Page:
Dr. Despommier on vertical farming. Photo by Kris Krug courtesy of Pop!Tech 2008
Since 1989, Sting has been involved in protecting the Amazon through the Rainforest Foundation which he co-founded with his wife Trudie Styler and last month played a benefit concert for the organization. He's been involved in other environmental causes like supporting sustainable food, and now he's putting a camera where his mouth is. The performer is producing a film about vertical farming, according to the Deadline blog, starting with documenting the first one to be planted in the U.S. Sting and his partner in the project, manager Kathryn Shenker, have purchased the film rights to The Vertical Farm: Feeding Ourselves and the World in the 21st Century. The book by the concept's proponent Dr. Dickson Despommier, a Columbia University professor, will be released in October by Thomas Dunne Books/St. Martin's Press.
Despommier's upcoming book from Thomas Dunne Books coming to a farmscraper near you.
As described in Treehugger over the last few years, the idea lays out a system of farming in which food is grown within tall city buildings as an efficient means of land use and way to get fresh food to local residents. The book blurb describes this form of agriculture: "Imagine a world where every town has its own local food source, grown in the safest way possible, where no drop of water or particle of light is wasted, and where a simple elevator ride can transport you to nature's grocery store---imagine the world of the vertical farm."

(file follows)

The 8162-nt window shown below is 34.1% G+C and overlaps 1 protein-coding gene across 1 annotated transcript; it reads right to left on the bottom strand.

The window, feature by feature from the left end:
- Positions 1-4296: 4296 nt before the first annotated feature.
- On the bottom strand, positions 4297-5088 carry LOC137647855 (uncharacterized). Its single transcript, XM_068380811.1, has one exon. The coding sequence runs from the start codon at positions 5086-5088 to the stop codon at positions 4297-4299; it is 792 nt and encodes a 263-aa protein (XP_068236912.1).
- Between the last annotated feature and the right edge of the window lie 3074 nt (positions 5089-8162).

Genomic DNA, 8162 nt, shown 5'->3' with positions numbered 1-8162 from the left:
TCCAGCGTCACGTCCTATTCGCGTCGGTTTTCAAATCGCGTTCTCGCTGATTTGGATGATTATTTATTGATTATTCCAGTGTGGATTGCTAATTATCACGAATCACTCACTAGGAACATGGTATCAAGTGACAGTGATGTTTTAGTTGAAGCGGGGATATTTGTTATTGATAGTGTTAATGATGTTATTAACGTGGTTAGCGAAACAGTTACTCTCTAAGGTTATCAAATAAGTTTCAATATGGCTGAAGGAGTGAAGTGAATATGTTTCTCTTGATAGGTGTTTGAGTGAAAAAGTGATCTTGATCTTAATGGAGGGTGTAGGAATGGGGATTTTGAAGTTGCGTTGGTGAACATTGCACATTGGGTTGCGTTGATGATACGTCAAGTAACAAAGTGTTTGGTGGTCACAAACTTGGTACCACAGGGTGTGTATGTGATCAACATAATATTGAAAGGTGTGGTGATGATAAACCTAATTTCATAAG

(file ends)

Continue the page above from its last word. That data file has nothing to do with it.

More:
Sting's film will document the first vertical farm to be constructed in a major U.S. city. Might this be in Newark, New Jersey? The city fathers have met with Dr. Despommier, and recently discussed moving forward with the plan if the city donates a proposed site on a quiet block overlooking the Passaic River in Brick City.
Also, last Friday, Mayor Richard M. Daley announced he's supporting plans to establish a vertical farm in Chicago. At a conference in Milwaukee, Daley spoke of his vision for organic food grown year-round in a building near the city's former historic stockyards. The Chicago Sustainable Manufacturing Center is working with the Illinois Institute of Technology on a vertical farm called The Plant. Located in an old meatpacking plant, the plan will develop a vertical farm including farming Tilapia and recycling the wastewater from the fish tanks for the plants in the building.
Vertical farming proposals as an agricultural solution for world hunger in the 21st century created in high-rises as a sustainable form of urban agriculture has been discussed over the last decade, so whether it's a salvo for all our agricultural and food problems, it seems the climb is on.
More on vertical farming:
Harvest Green: Vertical Farm by Romses Architects wins Competition
Robert F. Kennedy Jr Backs Vertical Farming
Vertical Farming System Among Best Inventions of 2009
Vertical Farms Aren't Going to Solve Our Food Problems